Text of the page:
Ngalu warrawi marri means ‘we stand strong’ in the language spoken by Aboriginal peoples of Sydney city. This popular up late event returns in 2023 on 25 January to celebrate the continued resistance and ongoing resilience of First Nations Peoples and features an outstanding line-up of Aboriginal and Torres Strait Islander artists, performers and activists.
Experience live music, hands-on workshops and talks that will interrogate the way we celebrate national identity.
First Nations voices will join together to share lived experiences of colonisation and reclaim First Nations agency. Guests will encounter truth-telling and an opportunity to challenge their own perceptions.
Hosted by Brothablack and Aiesha Saunders, with performances by Jem Cassar-Daley and Bow and Arrow, plus live demonstrations, weaving workshops and much more.
Registration is required.
Location: Hintze Hall stage
Jem Cassar-Daley graced the Brisbane music scene in 2021 with her debut single ‘Letting Go’, followed by sophomore track ‘Changes’ and now her latest, ‘Like it More’. Still in the early days of her solo career, the 21-year-old singer-songwriter is already creating the standard of art that can only see her flourish.
The young talent has come into her own as a contemporary artist, with a world class sound that is a unique combination drawing from favourites like Missy Higgins, Phoebe Bridgers, Angus and Julia Stone, and Carole King. As imagined, the result is a gorgeously diverse soundscape of soul, indie, pop grooves.
Bow and Arrow
Bow and Arrow are a contemporary First Nations electro-soul trio (Wiradjuri/Gamilaraay/Dhudhuroa) operating out of Gadigal Country. As multi-instrumentalists their unique live show sees them create an eccentric experience right before your very eyes as they continually cross live between instruments.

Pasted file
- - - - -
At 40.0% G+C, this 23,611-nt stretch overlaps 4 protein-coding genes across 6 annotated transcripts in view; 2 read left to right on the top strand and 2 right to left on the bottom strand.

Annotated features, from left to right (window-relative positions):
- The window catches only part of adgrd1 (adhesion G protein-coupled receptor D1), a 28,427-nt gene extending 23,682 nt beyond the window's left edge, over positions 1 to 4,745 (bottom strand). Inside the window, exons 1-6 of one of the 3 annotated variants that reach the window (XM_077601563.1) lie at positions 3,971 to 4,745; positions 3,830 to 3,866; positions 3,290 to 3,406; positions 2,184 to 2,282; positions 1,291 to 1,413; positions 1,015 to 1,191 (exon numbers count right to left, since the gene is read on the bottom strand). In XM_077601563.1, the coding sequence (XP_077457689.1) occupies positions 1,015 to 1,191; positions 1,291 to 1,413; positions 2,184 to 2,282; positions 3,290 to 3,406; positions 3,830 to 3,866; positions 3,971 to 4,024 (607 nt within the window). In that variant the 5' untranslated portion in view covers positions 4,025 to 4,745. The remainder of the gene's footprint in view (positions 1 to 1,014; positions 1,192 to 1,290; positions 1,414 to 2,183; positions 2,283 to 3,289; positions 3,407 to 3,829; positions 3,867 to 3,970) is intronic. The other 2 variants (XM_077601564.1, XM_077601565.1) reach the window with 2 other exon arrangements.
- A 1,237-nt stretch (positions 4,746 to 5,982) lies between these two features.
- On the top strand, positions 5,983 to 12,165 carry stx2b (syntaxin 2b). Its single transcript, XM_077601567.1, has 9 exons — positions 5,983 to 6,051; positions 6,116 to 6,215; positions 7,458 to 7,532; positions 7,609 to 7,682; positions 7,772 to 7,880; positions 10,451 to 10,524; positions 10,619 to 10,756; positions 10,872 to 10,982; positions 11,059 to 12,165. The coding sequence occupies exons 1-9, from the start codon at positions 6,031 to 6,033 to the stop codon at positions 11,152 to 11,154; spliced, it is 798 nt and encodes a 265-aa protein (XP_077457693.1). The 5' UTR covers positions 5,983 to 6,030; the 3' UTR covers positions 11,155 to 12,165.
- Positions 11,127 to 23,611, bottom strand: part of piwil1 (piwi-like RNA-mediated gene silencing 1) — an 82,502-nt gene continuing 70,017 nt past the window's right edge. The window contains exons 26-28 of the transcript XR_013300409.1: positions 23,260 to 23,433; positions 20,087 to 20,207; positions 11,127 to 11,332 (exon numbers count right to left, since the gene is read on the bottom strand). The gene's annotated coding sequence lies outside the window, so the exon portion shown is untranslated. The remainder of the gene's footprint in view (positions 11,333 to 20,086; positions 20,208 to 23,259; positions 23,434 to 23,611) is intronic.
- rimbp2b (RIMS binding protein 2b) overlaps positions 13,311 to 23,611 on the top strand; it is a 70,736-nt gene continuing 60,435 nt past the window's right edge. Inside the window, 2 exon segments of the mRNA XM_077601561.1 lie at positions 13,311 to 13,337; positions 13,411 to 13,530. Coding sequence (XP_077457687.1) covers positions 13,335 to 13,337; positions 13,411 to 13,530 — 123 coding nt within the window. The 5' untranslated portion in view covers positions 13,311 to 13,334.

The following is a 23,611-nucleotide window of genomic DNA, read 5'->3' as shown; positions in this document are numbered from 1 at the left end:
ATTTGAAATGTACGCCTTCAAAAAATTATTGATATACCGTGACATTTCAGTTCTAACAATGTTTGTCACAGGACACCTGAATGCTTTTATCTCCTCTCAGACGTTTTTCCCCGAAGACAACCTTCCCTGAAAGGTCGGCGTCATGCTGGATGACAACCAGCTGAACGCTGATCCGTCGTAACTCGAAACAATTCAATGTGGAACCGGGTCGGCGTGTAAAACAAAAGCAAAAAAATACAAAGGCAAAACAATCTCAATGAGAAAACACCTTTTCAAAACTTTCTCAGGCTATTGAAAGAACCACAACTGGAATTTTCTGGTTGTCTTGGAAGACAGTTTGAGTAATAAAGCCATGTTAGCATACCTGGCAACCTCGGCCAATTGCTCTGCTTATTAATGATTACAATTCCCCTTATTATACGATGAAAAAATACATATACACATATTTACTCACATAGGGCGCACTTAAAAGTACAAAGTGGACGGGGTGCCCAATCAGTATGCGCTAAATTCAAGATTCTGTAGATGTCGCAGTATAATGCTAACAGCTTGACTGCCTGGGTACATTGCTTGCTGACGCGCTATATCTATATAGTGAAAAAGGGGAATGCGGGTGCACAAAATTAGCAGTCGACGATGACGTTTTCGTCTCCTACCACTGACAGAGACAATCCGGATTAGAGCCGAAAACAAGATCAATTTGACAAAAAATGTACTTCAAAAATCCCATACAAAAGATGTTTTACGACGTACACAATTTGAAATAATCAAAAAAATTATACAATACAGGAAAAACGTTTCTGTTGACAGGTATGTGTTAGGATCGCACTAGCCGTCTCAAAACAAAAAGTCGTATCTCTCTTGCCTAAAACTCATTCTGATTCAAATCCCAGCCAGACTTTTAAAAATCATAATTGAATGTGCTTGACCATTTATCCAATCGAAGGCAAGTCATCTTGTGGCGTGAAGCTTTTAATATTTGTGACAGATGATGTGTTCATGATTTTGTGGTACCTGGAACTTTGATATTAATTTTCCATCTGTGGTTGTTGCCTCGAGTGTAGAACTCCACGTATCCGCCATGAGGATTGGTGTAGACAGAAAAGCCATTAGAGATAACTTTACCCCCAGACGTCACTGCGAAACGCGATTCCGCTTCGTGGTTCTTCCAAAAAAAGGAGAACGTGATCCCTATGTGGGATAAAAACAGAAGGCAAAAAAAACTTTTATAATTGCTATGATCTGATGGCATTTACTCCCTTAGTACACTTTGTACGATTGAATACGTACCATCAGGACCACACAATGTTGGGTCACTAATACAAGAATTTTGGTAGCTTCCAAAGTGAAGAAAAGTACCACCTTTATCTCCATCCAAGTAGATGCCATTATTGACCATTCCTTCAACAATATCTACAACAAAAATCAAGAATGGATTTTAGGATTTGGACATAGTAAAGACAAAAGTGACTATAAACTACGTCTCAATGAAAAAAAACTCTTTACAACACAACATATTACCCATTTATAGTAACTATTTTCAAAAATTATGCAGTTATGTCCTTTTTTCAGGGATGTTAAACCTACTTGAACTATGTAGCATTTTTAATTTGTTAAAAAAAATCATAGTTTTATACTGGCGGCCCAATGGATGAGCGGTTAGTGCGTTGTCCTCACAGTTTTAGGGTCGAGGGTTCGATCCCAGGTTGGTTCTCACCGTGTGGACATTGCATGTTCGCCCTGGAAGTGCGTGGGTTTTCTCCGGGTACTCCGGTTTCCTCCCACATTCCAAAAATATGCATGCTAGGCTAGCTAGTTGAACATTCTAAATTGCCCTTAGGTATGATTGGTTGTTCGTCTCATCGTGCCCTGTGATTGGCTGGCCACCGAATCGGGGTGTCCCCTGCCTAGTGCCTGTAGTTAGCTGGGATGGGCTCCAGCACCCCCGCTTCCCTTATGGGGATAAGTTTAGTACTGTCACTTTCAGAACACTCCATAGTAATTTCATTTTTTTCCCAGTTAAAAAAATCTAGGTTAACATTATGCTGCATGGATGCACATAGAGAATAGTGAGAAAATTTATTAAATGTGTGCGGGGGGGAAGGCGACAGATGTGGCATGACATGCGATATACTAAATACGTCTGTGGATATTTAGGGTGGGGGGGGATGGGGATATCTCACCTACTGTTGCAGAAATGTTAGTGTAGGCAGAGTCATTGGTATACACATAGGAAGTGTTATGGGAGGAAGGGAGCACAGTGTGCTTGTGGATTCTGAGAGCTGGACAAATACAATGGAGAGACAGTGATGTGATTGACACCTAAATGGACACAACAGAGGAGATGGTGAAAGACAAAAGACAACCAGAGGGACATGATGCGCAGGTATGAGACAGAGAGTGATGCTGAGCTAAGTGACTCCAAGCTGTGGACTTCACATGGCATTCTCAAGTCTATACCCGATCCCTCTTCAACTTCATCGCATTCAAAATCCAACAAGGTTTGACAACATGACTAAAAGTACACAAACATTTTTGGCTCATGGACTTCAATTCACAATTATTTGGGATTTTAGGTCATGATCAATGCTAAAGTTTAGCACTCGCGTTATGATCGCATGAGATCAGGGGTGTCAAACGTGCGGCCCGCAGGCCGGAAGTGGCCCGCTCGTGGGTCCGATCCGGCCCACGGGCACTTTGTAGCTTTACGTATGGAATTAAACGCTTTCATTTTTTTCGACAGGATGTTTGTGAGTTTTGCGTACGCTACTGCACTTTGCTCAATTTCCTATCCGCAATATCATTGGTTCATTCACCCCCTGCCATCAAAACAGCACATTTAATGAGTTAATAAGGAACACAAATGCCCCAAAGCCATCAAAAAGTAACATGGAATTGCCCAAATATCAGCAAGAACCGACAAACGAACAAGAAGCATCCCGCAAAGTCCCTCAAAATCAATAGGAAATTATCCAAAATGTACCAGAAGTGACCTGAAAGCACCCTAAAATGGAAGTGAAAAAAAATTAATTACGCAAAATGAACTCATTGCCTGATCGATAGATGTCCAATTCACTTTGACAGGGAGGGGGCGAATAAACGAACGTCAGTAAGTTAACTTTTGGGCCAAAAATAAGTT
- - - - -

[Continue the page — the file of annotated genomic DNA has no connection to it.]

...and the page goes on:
Come for a ride on the mothership! You can expect a big vibe with a mix of modern day and traditional FN instruments, monster vocals, jungle rhythms with electro beats, funky guitars, weird gadgets, live sampling, looping, language reclamation, a whole lot of heat and a massive heart!
Location: Hintze Hall stage
Winner of the 2019 Young People’s Human Rights Medal, Vanessa Turnbull-Roberts, will discuss how her advocacy work brings attention to the prejudice faced by First Nations people in statutory care and the justice system.
Vanessa Turnbull-Roberts is a proud Bundjalung Widubul-Wiabul woman, an advocate for Human Rights, a storyteller and writer. A survivor of statutory ‘Out of Home Care’, Vanessa continues to drive national discourse and to empower First Nations voices using education, advocacy and research. After completing a Bachelor of Law and Bachelor of Social work at the University of New South Wales with First Class Honours, Vanessa has continued to dedicate her life towards the movement and freedom for justice, self-determination and ensuring children’s voices are heard and represented. Vanessa is currently a researcher at the University of Technology, where her work is centred around decolonising child protection in the lives of First Nations people.
Hear from Vanessa Turnbull-Roberts and Sené Maluwapi as they share their perspectives on the ongoing challenges affecting mob today and explore ways Australians can engage to be greater allies in the efforts towards self-determination and genuine change with host Aisha Saunders.
Location: Westpac Long Gallery
Brad Burrows gives live wood carving demonstrations throughout the evening in the Westpac Long Gallery. Plus you can catch him being interview by Biripi woman Aeisha Saunders, a First Nations journalist, content creator, researcher, and curator.
Time: 6.30pm | 7.30pm | 8.30pm
Location: First Nations Galleries
Join us for free Waranara Tours every hour during Ngalu. Meet near the Admissions Desk and have our guides take you through our First Nations Galleries and share their own personal connections, stories and insights into the diversity of Aboriginal and Torres Strait Islander cultures.
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View our full COVID-19 safety information here.